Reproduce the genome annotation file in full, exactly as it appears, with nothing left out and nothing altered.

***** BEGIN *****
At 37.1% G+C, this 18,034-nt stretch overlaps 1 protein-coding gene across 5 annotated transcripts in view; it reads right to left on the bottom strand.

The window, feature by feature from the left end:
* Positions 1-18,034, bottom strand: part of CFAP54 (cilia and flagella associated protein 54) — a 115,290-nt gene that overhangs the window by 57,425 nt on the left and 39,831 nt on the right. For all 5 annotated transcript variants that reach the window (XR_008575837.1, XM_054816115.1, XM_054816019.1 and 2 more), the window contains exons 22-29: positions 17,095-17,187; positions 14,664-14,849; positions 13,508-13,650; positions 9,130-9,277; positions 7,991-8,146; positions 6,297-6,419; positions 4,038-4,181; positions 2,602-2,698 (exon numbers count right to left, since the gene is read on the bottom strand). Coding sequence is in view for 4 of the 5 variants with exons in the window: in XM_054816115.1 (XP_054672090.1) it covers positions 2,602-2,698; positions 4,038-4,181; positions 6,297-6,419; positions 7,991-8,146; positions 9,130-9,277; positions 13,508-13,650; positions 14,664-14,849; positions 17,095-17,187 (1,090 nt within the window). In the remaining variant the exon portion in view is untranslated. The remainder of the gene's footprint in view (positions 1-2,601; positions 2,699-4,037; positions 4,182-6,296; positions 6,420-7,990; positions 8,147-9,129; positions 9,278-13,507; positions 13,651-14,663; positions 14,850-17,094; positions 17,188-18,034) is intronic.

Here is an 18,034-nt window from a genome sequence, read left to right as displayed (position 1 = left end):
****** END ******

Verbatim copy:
At 37.1% G+C, this 18,034-nt stretch overlaps 1 protein-coding gene across 5 annotated transcripts in view; it reads right to left on the bottom strand.

The window, feature by feature from the left end:
* Positions 1-18,034, bottom strand: part of CFAP54 (cilia and flagella associated protein 54) — a 115,290-nt gene that overhangs the window by 57,425 nt on the left and 39,831 nt on the right. For all 5 annotated transcript variants that reach the window (XR_008575837.1, XM_054816115.1, XM_054816019.1 and 2 more), the window contains exons 22-29: positions 17,095-17,187; positions 14,664-14,849; positions 13,508-13,650; positions 9,130-9,277; positions 7,991-8,146; positions 6,297-6,419; positions 4,038-4,181; positions 2,602-2,698 (exon numbers count right to left, since the gene is read on the bottom strand). Coding sequence is in view for 4 of the 5 variants with exons in the window: in XM_054816115.1 (XP_054672090.1) it covers positions 2,602-2,698; positions 4,038-4,181; positions 6,297-6,419; positions 7,991-8,146; positions 9,130-9,277; positions 13,508-13,650; positions 14,664-14,849; positions 17,095-17,187 (1,090 nt within the window). In the remaining variant the exon portion in view is untranslated. The remainder of the gene's footprint in view (positions 1-2,601; positions 2,699-4,037; positions 4,182-6,296; positions 6,420-7,990; positions 8,147-9,129; positions 9,278-13,507; positions 13,651-14,663; positions 14,850-17,094; positions 17,188-18,034) is intronic.

Here is an 18,034-nt window from a genome sequence, read left to right as displayed (position 1 = left end):